I would hope 8k would really be the last point of increasing resolution, since we'd be hitting a point where anything higher doesn't really matter, and more focus would be put on achieving better contrast, out-of-box calibration, off-axis color accuracy, input lag, display response times, etc.
    Reply
  • austinsguitar - Friday, August 31, 2018 - link

    do you realize how insanly difficult it is to produce an image in 8k. even upscaled video will be a pain to run quietly because of the gpu noise. i understand what you mean by older games thats really great... but. unless we are talkin quality its unimportant. upscaling old consoles on your 8k tv... really man? Reply
  • Kamus - Friday, August 31, 2018 - link

    "even upscaled video will be a pain to run quietly because of the gpu noise."

    Sure... if you're using ancient hardware. My mom's notebook can play 8k video using only 5 watts (no videocard, just using the built intel graphics) and she bought that last year....

    All it takes for 8k to "take off" is for Netflix, amazon, etc. to flip a switch and you're off to the races. The built in TV decoder should do the rest with no effort.

    A lot of content is already recorded in 8k, and places like youtube have had 8k 60 with HDR video available for quite a while.

    Now, as for the usability of 8k on a small living room... that's a different thing altogether. You probably wouldn't see any benefit unless it was a gigantic, curved screen that would envelop your whole FoV.

    Used to be people whined a lot about the lack of 4k and HDR content... but all it took was for netflix and amazon to flip a switch, and now most of the new content is in both 4k and HDR. The same thing would be possible with 8k video with a 60 - 90 mbps bitrate.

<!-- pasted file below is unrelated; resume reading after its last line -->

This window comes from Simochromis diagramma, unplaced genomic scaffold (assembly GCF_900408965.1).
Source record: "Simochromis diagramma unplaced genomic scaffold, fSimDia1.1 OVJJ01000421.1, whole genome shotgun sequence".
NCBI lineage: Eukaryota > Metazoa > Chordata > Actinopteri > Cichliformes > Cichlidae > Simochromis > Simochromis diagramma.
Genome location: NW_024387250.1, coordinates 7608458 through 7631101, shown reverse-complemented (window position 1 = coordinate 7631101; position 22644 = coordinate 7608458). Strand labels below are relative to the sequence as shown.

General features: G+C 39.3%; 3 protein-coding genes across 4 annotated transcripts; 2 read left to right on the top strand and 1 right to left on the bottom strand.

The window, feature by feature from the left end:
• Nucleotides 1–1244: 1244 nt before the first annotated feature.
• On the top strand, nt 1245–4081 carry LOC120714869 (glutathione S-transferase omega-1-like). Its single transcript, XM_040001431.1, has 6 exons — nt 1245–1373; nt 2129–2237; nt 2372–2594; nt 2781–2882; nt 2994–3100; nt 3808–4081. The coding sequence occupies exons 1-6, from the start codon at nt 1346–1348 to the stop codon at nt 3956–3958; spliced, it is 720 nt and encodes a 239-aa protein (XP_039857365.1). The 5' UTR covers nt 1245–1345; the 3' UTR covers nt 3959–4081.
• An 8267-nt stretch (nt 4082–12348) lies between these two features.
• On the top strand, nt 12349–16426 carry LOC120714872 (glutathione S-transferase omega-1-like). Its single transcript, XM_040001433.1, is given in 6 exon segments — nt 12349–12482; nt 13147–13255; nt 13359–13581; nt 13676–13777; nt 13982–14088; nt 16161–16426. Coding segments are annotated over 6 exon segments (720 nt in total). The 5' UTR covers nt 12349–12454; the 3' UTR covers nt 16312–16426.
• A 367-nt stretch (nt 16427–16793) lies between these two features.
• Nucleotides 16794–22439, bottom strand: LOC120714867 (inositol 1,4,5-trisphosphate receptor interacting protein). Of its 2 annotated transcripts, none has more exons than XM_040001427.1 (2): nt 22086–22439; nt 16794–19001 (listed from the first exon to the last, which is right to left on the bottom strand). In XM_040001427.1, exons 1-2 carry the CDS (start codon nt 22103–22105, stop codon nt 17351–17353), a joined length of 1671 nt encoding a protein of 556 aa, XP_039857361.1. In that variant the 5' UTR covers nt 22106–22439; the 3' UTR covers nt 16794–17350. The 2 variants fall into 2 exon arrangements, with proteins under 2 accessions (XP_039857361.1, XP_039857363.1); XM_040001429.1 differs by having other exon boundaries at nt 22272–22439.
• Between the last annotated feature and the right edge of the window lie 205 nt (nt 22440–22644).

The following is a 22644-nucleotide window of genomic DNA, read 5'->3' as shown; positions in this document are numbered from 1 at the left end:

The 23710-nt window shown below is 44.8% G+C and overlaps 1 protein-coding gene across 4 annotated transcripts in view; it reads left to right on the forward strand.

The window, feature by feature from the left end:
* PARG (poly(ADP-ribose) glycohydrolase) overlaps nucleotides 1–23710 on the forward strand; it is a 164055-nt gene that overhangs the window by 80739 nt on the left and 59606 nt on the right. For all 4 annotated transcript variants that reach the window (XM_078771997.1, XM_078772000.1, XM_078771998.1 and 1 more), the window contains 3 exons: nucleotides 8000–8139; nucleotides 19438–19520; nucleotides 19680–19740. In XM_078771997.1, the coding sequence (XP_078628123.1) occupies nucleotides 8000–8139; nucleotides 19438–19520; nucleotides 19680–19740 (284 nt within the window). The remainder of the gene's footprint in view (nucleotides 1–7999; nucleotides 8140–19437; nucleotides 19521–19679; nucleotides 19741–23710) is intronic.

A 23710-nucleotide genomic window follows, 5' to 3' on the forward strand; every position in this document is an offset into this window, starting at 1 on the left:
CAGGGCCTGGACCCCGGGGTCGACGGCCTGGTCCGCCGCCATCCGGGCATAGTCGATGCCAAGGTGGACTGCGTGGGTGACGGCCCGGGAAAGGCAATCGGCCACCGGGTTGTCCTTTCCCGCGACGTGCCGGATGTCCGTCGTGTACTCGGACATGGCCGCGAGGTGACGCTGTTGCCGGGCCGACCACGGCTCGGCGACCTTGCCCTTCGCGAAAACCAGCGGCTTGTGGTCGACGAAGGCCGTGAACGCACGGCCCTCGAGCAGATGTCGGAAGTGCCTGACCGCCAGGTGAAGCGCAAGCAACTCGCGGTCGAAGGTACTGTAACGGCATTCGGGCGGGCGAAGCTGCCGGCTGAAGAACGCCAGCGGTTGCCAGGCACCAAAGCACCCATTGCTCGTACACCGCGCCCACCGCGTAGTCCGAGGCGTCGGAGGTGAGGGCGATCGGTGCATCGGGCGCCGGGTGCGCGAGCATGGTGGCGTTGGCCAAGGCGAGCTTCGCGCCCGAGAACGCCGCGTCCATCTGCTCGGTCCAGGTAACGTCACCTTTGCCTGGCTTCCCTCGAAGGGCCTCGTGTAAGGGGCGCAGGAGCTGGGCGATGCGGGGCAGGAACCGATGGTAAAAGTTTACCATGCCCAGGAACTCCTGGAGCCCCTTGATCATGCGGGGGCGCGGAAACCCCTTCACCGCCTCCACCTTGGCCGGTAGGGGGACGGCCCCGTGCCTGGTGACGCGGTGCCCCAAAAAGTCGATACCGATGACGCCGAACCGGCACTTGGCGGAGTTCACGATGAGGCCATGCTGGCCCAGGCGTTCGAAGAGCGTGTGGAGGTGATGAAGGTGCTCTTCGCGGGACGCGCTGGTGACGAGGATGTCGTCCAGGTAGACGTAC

Reply
  • CheapSushi - Friday, August 31, 2018 - link

    These are probably the same people who said they couldn't tell the difference between 720p and 1080p and it was a total waste of money in every possible way. They're grumpy when others do something they wouldn't or can't afford. Reply
  • boeush - Friday, August 31, 2018 - link

    "all it took was for netflix and amazon to flip a switch, and now most of the new content is in both 4k and HDR. The same thing would be possible with 8k video with a 60 - 90 mbps bitrate."

    Of course, then there's the pathetic reality that at least in the USA, with very few exceptions most people's "broadband" Internet runs at about 0.1x that raw bandwidth (without even taking any communications overhead, or sharing of bandwidth between different data streams, into account...) Maybe in more developed countries, streamed 8k content could be a viable option in the near term. But not in the pitifully backward U.S. "free market"...
    Reply
  • cmdrdredd - Sunday, September 2, 2018 - link

    This is misleading. You can't say "a lot of content is already recorded in 8k" without the caveat that digital intermediates are still very often finished at 2k. So the content is then scaled up from there. The source doesn't matter if the finished content below even 4k., Reply
  • gfkBill - Sunday, September 2, 2018 - link

    You can't even say (with a straight face) "a lot of content is already recorded in 8k", never mind caveats about DI's done at 2K or 1080 :D Reply
  • cmdrdredd - Monday, September 3, 2018 - link

    True, a lot of movies are filmed at resolutions below 4k and I'm surprised when a movie is filmed entirely at 6k. Though you have movies like Avengers Infinity War filmed entirely at 6.5k and formatted for IMAX then the movie is finished at 2k and scaled up. Like what the heck is that? Reply